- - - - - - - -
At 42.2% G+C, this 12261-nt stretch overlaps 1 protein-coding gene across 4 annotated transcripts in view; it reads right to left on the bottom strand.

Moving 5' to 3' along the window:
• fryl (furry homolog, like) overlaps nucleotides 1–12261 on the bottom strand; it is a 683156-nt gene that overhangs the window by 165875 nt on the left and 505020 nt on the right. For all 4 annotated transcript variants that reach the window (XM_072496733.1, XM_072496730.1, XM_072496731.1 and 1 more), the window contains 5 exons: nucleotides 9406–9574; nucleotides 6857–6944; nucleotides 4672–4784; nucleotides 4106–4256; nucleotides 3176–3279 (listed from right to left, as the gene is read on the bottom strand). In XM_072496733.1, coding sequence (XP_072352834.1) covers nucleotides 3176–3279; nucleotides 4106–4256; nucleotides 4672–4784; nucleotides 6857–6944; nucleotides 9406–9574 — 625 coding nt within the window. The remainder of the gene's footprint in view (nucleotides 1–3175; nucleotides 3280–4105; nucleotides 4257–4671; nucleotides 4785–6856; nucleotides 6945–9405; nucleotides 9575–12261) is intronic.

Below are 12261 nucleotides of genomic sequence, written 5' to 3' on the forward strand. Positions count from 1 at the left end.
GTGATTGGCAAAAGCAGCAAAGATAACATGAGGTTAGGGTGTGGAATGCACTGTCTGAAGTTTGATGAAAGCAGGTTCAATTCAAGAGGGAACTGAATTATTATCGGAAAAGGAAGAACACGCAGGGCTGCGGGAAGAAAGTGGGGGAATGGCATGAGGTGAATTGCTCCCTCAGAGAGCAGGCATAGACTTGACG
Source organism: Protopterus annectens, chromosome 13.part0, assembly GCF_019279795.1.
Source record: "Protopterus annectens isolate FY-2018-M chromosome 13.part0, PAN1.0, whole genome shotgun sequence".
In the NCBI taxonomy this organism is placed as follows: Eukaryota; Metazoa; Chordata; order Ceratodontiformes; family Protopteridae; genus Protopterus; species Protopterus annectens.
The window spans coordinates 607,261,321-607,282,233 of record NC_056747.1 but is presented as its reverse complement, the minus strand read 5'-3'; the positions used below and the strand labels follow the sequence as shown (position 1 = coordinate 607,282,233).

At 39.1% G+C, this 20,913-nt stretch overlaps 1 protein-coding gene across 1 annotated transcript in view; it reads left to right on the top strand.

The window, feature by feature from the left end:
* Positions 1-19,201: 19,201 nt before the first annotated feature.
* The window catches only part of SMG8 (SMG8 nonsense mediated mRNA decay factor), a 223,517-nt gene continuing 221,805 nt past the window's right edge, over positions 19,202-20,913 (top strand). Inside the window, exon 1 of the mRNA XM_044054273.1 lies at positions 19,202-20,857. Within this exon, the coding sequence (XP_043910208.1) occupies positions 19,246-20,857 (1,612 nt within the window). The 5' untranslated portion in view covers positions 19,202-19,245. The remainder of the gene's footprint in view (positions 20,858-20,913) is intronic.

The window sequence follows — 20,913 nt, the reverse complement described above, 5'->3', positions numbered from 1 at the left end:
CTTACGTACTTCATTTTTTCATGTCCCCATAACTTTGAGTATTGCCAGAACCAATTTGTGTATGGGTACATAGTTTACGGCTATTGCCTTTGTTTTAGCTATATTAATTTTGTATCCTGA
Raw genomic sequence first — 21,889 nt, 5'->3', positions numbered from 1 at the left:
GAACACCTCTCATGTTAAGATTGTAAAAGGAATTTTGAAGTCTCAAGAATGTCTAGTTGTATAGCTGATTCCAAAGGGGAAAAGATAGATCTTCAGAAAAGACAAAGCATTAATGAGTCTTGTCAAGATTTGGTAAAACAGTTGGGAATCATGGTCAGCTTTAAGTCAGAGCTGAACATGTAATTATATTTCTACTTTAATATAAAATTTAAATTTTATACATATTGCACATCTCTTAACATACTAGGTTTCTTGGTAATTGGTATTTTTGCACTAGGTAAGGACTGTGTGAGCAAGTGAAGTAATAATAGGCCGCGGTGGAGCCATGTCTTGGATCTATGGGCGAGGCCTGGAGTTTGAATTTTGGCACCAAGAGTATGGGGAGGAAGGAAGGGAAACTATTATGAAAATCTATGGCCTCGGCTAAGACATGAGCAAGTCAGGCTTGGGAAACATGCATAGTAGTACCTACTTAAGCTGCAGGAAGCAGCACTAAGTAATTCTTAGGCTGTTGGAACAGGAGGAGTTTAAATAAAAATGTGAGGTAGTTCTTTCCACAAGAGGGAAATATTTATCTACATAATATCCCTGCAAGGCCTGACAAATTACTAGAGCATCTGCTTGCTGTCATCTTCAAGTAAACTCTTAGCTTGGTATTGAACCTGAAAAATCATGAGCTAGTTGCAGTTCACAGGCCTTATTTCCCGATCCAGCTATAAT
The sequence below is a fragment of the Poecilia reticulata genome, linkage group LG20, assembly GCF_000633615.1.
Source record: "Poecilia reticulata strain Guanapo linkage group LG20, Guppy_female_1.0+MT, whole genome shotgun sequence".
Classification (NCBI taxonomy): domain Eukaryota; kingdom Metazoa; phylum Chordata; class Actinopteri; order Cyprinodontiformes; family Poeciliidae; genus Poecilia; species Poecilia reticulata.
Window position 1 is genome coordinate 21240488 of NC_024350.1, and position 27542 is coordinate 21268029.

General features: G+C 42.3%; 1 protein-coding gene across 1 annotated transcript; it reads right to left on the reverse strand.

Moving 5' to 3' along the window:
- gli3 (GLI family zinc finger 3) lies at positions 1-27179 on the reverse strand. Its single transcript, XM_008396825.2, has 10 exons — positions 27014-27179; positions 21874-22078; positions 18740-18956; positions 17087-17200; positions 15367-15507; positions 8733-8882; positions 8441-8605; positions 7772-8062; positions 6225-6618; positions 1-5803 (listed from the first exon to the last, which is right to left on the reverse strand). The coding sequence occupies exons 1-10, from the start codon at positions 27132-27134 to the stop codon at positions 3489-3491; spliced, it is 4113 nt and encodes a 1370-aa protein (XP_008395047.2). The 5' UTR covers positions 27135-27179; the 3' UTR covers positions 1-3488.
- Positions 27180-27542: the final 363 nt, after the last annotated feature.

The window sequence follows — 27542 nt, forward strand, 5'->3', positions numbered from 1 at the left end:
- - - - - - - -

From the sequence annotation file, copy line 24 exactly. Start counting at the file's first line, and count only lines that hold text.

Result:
- gli3 (GLI family zinc finger 3) lies at positions 1-27179 on the reverse strand. Its single transcript, XM_008396825.2, has 10 exons — positions 27014-27179; positions 21874-22078; positions 18740-18956; positions 17087-17200; positions 15367-15507; positions 8733-8882; positions 8441-8605; positions 7772-8062; positions 6225-6618; positions 1-5803 (listed from the first exon to the last, which is right to left on the reverse strand). The coding sequence occupies exons 1-10, from the start codon at positions 27132-27134 to the stop codon at positions 3489-3491; spliced, it is 4113 nt and encodes a 1370-aa protein (XP_008395047.2). The 5' UTR covers positions 27135-27179; the 3' UTR covers positions 1-3488.